Rabbi Wein.com The Voice of Jewish History

Rabbi Wein’s Weekly Blog
 Printer Friendly


The Torah reading of this week continues the long, final oration of Moshe to the Jewish people, as he prepares for his own mortal demise.  It is important to note that throughout the words of Moshe here in the final book of the Chumash, there is, mixed together, the requirement of the memory of the past – the distant and immediate past – with the vision of the future, again the far future and the immediate future.

There are those amongst us who live pretty much in the memory of our long, eventful and holy past. Being suffused with nostalgia, they paint for themselves a picture that is many times more fantasy than reality. And since the reality of the past never is portrayed, any attempt to learn from that past is futile. We see so often in the words of Moshe how frank and honest is his recollection and recitation of the events of the past. He spares no one and no event.
His love for the Jewish people, that shines forth from every verse and word of this book, in no way forces him to color the past and sanitize the events that occur. It is the honesty of his oration and presentation that gives it such power and eternity.
The person who has to climb a hill will oftentimes in the middle of the climb look back to see how much has already been accomplished. In order to continue the climb, psychologically that is an enormous aid. So too, on the eve of the entry of the Jewish people into the Land of Israel, Moshe reminds them of the past and of the climb that they already achieved and experienced – the travails of our ancestors, the slavery in Egypt, the revelation at Sinai, the disasters of the desert – in order to prepare them for the rest of the climb before them.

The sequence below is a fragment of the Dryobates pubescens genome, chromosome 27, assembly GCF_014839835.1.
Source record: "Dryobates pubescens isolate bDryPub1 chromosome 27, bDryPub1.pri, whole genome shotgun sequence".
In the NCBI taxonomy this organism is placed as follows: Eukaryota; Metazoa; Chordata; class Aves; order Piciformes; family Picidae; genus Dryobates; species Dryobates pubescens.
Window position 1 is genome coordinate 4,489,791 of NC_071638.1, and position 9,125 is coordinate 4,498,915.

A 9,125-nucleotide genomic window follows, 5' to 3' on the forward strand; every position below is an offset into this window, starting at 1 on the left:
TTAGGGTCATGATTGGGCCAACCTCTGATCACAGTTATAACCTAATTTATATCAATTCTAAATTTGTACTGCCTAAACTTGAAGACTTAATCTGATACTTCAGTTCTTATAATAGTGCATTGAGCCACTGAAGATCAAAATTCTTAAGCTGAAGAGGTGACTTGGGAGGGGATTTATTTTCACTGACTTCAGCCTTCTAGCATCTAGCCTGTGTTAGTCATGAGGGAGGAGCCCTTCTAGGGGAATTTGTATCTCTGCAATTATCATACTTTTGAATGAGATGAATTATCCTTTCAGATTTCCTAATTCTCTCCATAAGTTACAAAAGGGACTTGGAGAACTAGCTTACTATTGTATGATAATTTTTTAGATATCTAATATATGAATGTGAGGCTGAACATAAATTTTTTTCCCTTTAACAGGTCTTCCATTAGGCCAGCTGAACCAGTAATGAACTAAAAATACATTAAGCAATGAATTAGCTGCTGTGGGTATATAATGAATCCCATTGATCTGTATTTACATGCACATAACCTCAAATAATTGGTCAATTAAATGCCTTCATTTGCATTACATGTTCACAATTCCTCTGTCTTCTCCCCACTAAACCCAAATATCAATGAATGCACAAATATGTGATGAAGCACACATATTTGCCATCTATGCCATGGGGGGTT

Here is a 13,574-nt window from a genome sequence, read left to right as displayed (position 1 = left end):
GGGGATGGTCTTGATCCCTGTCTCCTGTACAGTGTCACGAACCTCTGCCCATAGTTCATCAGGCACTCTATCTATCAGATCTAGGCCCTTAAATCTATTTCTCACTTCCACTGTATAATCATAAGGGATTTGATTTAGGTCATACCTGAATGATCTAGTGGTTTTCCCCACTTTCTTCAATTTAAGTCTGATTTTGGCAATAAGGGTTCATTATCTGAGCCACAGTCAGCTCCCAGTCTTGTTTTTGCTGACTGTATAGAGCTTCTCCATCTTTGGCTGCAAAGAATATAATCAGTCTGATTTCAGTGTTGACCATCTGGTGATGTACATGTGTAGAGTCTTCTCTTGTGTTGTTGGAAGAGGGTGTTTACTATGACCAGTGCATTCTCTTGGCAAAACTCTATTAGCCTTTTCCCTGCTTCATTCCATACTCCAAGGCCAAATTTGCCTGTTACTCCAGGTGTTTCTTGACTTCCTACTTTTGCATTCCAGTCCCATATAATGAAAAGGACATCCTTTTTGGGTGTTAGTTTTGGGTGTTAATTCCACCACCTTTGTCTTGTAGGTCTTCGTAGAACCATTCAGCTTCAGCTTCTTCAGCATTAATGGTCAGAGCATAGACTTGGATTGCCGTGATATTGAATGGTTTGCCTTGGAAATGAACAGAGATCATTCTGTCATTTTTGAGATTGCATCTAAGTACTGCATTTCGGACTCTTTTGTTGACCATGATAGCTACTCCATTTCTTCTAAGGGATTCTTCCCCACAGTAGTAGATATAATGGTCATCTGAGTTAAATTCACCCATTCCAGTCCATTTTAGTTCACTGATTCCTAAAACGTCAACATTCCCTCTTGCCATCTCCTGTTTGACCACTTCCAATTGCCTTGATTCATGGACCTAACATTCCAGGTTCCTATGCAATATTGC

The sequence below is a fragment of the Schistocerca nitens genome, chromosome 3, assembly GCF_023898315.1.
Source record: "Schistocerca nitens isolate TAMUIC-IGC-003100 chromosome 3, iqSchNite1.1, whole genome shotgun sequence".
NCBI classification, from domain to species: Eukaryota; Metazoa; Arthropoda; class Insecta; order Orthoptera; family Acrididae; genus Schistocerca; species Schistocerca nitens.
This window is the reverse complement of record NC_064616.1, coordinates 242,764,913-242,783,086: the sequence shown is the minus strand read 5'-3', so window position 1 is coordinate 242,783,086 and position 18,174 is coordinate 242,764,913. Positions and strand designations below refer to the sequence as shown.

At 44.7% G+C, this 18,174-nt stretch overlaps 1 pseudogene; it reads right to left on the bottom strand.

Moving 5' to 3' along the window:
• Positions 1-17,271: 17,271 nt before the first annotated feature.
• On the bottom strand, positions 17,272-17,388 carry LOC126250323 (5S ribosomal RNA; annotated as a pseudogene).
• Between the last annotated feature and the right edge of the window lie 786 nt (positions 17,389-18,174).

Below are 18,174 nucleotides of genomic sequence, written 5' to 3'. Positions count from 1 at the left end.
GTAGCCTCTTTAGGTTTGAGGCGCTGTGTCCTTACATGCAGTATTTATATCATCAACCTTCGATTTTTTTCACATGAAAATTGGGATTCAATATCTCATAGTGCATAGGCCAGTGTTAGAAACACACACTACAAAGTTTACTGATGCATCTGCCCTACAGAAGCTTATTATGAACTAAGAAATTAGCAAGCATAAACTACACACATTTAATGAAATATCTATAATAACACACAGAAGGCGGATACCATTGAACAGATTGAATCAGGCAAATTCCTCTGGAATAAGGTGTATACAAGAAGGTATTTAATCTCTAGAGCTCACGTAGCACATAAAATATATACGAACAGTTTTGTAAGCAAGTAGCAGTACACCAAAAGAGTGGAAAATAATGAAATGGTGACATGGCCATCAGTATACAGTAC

But he also portrays the vision of their future in the Land of Israel and in the diaspora. There again Moshe is honest and candid with his words of prophecy. He promises no rose garden, nor an easy path towards the ultimate redemption and return of the Jewish people to their homeland, to their faith and ultimately to their Creator.
Just as Jews were and are prone to fantasize about our past, so too, perhaps even to a greater extent, are we susceptible to creating a picture of an unrealistic and unsustainable future. We see in the Talmud the opinion that promises us a rather bland messianic era. Maimonides adopts this viewpoint as well. However because of the length of the exile and of the enormous tragedies that have been our lot in that exile, many Jews have upped the ante for the messianic era.
By so doing, we are disappointed with what has already been achieved and make it more difficult than ever to have a realistic view of what our policies and expectations for the future should be. For a balanced picture of the holy vision regarding the Jewish people, past and present, one need only study and remember the final words of Moshe as they appear before us in the Torah readings of these weeks.
Shabbat shalom
Rabbi Berel Wein

Subscribe to our blog via email or RSS to get more posts like this one.